. The burn time for heptane was roughly 4 minutes. and abruptly (in a span of less than three seconds) was extinct.The flame height remained relatively constant.1. remaining within the same range for the first three minutes. At about 5 minutes. Traces of yellow flames were observed. A small blue flame was observed at the beginning of the experiment. the smoke evolved from the fire seemed to increase. 3. Both fires had a maximum burn temperature of around 900 degrees C. It was at this time that a greater degree of wrinkling was observed in the fire.
The book states that the radiative properties of alcohols such as methanol or ethanol in fact can be governed by the radiation dominated mass flux. The thermocouples were 1.2.25 mm in diameter and the error for the thermocouples can be illustrated using the equation
ρC p D / 6h = τ
The larger the τ value means a larger discrepancy between the temperature of the thermocouple and that of the actual fire.1. Both fires experienced a quick rise in heat when ignited and then remained at a relatively constant temperature heat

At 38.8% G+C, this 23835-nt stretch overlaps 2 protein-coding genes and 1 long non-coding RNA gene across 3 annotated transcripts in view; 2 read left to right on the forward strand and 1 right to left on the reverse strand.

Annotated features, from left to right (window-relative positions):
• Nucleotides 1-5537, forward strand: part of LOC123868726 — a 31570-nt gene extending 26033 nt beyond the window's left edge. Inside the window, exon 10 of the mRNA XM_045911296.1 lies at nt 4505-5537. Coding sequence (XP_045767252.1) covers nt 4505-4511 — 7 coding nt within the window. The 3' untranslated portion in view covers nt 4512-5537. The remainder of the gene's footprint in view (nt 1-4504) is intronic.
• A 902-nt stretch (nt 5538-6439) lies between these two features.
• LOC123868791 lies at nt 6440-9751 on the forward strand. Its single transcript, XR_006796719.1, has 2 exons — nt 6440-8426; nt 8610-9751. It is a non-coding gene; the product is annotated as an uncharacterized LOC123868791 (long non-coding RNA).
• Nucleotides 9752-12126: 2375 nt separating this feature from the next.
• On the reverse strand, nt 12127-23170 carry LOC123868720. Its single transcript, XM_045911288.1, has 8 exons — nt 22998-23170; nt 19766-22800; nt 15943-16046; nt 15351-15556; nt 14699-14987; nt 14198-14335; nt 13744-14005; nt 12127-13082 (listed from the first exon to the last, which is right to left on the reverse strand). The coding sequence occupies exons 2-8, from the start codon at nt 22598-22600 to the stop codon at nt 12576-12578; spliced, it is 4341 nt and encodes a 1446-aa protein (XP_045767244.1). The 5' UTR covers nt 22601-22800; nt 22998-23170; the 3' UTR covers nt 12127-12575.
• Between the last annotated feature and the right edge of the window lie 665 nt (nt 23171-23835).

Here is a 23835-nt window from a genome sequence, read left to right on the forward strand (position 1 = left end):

. time in Figure 5. Our first approach found the energy release rate based on burn time and the total mass consumed
(Q ) . The book provides separate values for certain fuels based on diameter. The third and final calculation related pool diameter along with the
radiative properties for each fuel
. 3.This error is due to the design and size of the particular thermocouples used. For Methanol this third calculation was slightly
altered due to studies discussed in the SFPE handbook.2 Energy Release Rate We used three different approaches in order to find the energy release rates for our particular fuels.3 Heat Flux The heat flux has been plotted vs.1. 3. By taking These values can be found using Table 3.2. The values in Table 1 provide valuable information in making the desired calculations for the energy release rates for each particular fuel. The second approach involved a correlation between